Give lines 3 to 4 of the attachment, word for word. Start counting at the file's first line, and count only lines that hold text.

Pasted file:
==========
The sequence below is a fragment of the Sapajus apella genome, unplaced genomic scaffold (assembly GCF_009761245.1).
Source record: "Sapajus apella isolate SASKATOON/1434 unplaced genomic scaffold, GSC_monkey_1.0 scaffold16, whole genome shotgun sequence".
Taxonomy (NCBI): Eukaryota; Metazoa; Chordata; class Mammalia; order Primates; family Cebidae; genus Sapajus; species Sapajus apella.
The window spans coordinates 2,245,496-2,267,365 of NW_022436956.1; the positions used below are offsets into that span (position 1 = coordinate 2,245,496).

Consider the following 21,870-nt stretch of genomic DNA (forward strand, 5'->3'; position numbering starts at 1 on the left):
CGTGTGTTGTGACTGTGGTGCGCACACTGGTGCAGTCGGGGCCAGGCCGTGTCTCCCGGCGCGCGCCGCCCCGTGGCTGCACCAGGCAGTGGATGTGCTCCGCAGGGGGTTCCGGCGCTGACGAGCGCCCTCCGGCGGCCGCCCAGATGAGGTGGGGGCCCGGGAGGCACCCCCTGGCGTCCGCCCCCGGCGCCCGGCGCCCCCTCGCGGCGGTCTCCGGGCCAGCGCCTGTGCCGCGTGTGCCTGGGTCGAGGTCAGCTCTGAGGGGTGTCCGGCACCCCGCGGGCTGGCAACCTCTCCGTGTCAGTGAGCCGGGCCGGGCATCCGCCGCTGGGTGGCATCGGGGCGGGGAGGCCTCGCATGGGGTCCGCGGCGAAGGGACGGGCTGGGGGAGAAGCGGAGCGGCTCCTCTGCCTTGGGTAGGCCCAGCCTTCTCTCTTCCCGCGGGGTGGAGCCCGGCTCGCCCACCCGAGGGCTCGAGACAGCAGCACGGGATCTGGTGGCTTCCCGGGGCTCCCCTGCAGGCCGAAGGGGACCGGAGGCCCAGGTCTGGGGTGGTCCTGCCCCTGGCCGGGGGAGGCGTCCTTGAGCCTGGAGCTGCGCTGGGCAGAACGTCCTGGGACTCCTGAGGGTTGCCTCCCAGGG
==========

Taxonomy (NCBI): Eukaryota; Metazoa; Chordata; class Mammalia; order Primates; family Cebidae; genus Sapajus; species Sapajus apella.
The window spans coordinates 2,245,496-2,267,365 of NW_022436956.1; the positions used below are offsets into that span (position 1 = coordinate 2,245,496).